Several months into the COVID-1 9 pandemic, many of us are still working remotely, and our organizations are still adjusting. Top of mind for every IT leader in this current landscape is meeting users’ needs for seamless access to resources while safeguarding the business from cyber threats. The number one priority for identity decision-makers, acted in accordance with a recent study commissioned by Microsoft, is enabling highly productive user experiences.
I recently was attended a webcast on this topic with Rob O’Regan, world content director of IDG, and Bob Bragdon, senior vice president and managing director at CSO. We discussed the security perimeter of remote operate and how a security strategy with identity at its foundation both reduces risk and improves productivity. You can watch the full webcast here. I’ve summarized my takeaways from the discussion below.
Even before so many people started working from home the beginning of this year, the traditional corporate network perimeter had disappeared. People were already getting their work done using a variety of devices and software as a answer( SaaS) applications. Frontiers impeding digital collaboration were falling away. During this shift, identity became the control airliner for security, because it offer effective access control to all digital resources for all users, including users who may be partners, customers, or even devices or bots. Identity solutions likewise dedicate IT administrators visibility into their entire digital estate.
In our interconnected world, relying on the old paradigm of corporate firewalls and VPNs isn’t an effective approach to enabling and procuring remote operate. That’s why many organizations accelerated their digital transformation schemes once COVID reached. For organizations like these, Zero Trust–with identity as the foundation–represents a stronger security strategy, as well as a worldview more in line with current days. It supplants the assumption that everything behind the corporate firewall is safe and trustworthy with three simple principles: substantiate explicitly, use least-privileged access, and presume breach. A Zero Trust approach substantiates all touchpoints in a system–identities, machines, and services–before considering them trustworthy.
Seamless access to applications improves employee productivity
A good first step away from traditional perimeter-based defenses and toward an identity-based security framework is connecting all your apps to a single cloud identity answer like Azure Active Directory( Azure AD ). This allows your employees to sign in to all their work apps with one set of credentials using single sign-on( SSO ). Through centralized experiences like the My Apps portal, they can easily discover and access all the applications there is a requirement to, including Office 365 apps; SaaS apps, including Adobe, Service Now, Workday; on-premises apps; and even custom-built lines of business apps.
Getting secure access to apps doesn’t have to be a cumbersome experience that sacrifices workforce productivity. Take passwords, one of the greatest roadblocks to secure and productive access. For times, the security community has told users to create a unique and complex password for each account–and to change their passwords often. But, to make their lives easier, people often reuse passwords or choose ones that are easy to remember, which stimulates them easy for attackers to guess. Passwordless technology is more user friendly and secure than traditional report access models.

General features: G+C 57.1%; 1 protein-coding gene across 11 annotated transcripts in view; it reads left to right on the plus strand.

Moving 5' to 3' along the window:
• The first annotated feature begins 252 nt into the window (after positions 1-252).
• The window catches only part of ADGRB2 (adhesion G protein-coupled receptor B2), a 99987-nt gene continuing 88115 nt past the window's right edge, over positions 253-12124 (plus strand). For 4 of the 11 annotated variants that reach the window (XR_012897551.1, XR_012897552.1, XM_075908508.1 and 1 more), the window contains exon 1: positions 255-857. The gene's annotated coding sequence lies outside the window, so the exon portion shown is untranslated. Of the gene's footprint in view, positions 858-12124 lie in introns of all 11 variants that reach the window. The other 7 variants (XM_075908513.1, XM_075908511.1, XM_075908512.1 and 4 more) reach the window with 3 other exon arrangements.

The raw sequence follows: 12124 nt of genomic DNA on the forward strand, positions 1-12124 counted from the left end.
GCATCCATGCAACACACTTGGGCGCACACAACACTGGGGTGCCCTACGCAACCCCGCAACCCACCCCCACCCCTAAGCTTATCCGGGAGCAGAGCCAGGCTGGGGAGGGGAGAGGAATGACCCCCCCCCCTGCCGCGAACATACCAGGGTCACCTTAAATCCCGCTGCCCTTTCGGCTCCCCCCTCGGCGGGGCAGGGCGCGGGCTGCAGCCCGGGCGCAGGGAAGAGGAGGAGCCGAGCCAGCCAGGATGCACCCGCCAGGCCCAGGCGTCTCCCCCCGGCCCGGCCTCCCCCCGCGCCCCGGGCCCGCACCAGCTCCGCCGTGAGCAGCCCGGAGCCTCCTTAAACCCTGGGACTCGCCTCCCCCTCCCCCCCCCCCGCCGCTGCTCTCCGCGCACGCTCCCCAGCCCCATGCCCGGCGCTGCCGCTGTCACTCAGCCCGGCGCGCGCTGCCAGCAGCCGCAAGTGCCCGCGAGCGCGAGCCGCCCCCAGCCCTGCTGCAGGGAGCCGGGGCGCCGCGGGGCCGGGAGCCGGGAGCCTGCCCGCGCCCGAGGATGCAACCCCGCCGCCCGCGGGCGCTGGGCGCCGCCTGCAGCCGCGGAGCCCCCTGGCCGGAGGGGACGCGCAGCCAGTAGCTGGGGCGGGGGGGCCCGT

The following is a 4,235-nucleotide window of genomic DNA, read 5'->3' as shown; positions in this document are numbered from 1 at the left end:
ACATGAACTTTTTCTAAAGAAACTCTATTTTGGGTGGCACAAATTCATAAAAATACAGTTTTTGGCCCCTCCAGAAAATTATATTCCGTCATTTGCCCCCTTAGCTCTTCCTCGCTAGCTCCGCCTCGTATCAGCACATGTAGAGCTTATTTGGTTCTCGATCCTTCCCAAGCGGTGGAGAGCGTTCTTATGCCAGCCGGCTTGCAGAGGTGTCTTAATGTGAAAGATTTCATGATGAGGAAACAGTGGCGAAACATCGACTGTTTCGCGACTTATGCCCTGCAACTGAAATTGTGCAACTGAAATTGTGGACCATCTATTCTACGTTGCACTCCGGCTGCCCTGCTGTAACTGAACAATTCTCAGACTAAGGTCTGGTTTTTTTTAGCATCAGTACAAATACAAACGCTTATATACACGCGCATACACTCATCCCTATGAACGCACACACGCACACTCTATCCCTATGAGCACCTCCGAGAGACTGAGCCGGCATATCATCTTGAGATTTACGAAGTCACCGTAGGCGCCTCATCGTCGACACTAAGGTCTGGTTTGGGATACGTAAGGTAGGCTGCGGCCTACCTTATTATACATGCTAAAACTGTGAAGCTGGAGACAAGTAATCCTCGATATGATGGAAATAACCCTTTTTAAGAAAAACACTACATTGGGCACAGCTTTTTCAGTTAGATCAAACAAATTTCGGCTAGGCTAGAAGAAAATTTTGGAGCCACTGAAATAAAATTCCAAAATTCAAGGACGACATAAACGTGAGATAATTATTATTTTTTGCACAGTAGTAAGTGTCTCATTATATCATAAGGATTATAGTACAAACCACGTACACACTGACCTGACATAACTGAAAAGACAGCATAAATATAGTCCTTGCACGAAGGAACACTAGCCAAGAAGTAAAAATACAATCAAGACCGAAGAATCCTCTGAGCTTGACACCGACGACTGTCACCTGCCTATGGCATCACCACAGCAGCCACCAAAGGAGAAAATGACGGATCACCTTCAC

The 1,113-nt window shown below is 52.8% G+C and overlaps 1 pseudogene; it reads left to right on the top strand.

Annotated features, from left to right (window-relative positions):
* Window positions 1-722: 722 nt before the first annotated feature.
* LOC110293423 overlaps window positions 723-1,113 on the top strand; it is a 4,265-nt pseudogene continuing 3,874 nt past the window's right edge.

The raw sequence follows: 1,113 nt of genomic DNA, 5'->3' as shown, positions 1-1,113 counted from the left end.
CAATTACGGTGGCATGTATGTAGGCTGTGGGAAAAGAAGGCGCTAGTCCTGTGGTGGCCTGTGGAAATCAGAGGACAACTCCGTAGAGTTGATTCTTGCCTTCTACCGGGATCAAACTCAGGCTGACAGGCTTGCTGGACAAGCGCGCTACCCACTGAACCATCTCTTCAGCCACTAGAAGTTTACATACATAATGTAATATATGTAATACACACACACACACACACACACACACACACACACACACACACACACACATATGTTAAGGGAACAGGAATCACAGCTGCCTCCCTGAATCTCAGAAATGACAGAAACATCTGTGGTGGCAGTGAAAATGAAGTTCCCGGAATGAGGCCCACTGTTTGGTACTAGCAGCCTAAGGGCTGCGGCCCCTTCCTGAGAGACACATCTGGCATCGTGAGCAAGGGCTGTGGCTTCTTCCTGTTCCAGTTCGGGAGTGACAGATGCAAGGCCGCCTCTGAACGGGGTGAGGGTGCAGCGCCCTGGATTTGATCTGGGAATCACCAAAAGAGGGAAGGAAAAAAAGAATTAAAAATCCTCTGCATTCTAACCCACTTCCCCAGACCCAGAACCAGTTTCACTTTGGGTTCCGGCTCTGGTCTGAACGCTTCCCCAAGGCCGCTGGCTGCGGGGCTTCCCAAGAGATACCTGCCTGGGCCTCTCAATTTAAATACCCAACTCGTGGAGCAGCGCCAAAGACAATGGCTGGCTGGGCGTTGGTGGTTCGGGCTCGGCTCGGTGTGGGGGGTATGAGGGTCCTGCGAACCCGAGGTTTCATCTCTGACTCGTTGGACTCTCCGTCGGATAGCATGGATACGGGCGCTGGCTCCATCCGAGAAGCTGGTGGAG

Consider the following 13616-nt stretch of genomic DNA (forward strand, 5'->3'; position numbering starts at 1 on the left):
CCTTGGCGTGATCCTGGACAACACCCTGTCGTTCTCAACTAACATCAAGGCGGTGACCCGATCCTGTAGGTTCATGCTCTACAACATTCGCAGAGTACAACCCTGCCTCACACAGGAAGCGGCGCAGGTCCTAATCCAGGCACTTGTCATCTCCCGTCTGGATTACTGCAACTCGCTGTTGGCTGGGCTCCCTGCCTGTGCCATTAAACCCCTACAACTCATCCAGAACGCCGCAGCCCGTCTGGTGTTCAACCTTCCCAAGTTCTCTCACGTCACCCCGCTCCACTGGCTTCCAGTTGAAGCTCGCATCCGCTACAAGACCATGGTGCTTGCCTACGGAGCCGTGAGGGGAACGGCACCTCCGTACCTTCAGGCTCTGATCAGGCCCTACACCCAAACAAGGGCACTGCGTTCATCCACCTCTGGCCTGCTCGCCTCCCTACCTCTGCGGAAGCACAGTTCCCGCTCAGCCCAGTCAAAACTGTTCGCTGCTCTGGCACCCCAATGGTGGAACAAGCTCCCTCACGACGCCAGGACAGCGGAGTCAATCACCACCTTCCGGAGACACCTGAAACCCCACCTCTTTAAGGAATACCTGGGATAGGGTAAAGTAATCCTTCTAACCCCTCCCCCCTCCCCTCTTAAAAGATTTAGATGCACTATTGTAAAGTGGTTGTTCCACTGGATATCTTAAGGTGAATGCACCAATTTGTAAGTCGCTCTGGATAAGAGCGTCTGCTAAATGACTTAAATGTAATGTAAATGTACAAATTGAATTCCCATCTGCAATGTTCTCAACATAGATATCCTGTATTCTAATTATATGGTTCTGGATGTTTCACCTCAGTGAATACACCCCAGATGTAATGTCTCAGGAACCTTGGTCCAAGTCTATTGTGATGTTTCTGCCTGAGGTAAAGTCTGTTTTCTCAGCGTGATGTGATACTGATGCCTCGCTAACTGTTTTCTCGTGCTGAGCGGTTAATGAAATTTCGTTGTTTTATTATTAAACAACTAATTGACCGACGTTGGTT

Unifying access handling with a single cloud identity solution reduces costs
Companies dealing with pandemic-induced budget constraints are seeking efficiencies. A survey we operated earlier this year found that customers have, on average, up to nine identity answers, all from separate vendors. As you can imagine, running multiple disparate answers is not just a matter complicated but likewise expensive.
Earlier this year, we commissioned a study with Forrester to analyze the economic benefits of securing all users, devices, and apps utilizing a single identity solution. The outcomes: customers who secure all their apps with Azure AD can achieve an ROI of 123 percentage by retire on-premises infrastructure, preventing data violates, and reducing helpdesk costs.
Users also benefit since they no longer have to navigate different identity systems or sign-in separately to every application. In fact, Forrester estimated that using a single identity solution saves each employee 10 minutes a week on average, which is equivalent to nearly nine hours a year per employee.
A cloud-based identity solution offers unique security benefits
When you use a cloud-based identity solution, cloud-based intelligence helps protect your customers against report compromise. Every day, Microsoft machine learning algorithms work behind the scenes to identify risky activities and compromised customers by combing through over 170 terabytes of data, including signals from billions of monthly authentications across Azure AD and Microsoft accounts.
Our Azure AD Identity Protection answer, with real-time continuous detecting, can alert you to suspicious sign-in behavior and automatically respond to prevent the abuse of compromised identities. For example, it sees “impossible travel, ” which happens when the same user account attempts to sign-in from different physical places in a time period too short to accommodate physical traveling from one location to the other. Depending on the policy you defined, the system can invoke a password reset or require multifactor authentication, and repeal all existing access tokens. But you can only strengthen your security posture with these detectings and automated remediations–especially as the threat landscape evolves–if your identities are in the cloud.
Watch the full webcast with IDG
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